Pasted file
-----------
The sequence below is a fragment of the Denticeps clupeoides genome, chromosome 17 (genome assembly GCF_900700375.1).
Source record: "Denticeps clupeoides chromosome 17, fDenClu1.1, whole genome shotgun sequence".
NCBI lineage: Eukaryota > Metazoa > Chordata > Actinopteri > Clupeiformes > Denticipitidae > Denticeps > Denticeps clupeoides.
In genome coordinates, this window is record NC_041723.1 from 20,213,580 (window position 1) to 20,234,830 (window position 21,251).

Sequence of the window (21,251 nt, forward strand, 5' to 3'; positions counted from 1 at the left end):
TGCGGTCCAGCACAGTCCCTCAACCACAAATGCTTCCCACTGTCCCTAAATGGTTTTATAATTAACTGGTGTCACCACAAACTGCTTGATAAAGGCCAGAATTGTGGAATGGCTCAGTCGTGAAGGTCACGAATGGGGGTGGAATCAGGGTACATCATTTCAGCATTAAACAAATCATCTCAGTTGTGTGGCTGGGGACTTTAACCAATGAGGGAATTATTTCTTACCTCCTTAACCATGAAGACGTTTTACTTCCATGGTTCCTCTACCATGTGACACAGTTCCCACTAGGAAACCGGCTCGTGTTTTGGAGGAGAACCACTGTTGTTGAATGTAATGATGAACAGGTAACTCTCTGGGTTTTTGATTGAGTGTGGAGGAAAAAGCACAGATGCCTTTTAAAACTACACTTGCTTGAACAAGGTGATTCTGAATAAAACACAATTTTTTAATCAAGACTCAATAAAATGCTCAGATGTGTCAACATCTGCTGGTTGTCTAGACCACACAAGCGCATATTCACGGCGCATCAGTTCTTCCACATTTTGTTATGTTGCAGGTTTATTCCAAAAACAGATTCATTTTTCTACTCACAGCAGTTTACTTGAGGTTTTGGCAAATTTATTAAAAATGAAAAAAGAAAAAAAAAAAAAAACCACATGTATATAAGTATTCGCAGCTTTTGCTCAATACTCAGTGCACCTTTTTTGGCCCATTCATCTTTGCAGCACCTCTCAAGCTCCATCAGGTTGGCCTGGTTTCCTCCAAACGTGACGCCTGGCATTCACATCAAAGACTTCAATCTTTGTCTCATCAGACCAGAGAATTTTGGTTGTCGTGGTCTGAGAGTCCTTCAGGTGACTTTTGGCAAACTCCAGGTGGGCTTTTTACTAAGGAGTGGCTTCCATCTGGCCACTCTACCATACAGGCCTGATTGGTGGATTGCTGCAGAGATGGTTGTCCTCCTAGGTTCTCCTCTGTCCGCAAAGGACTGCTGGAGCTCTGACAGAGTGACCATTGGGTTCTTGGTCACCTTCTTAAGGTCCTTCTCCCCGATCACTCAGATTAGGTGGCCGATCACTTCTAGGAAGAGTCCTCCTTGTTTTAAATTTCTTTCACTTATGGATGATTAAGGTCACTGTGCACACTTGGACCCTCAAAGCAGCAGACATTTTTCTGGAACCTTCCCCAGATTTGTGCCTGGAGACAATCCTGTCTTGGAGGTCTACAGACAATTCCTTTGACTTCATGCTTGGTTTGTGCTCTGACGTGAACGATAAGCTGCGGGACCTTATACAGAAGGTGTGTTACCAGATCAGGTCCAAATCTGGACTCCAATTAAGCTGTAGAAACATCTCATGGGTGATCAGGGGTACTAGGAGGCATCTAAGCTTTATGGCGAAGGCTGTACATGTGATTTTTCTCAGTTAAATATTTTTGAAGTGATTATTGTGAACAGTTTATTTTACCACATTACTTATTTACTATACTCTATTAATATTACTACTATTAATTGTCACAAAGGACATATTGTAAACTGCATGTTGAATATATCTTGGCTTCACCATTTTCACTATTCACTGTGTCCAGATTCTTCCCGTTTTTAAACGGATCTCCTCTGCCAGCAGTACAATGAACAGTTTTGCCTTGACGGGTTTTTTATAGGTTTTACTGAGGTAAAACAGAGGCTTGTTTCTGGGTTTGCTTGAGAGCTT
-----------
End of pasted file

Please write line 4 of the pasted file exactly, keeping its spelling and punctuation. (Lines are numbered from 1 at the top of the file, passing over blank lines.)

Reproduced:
In genome coordinates, this window is record NC_041723.1 from 20,213,580 (window position 1) to 20,234,830 (window position 21,251).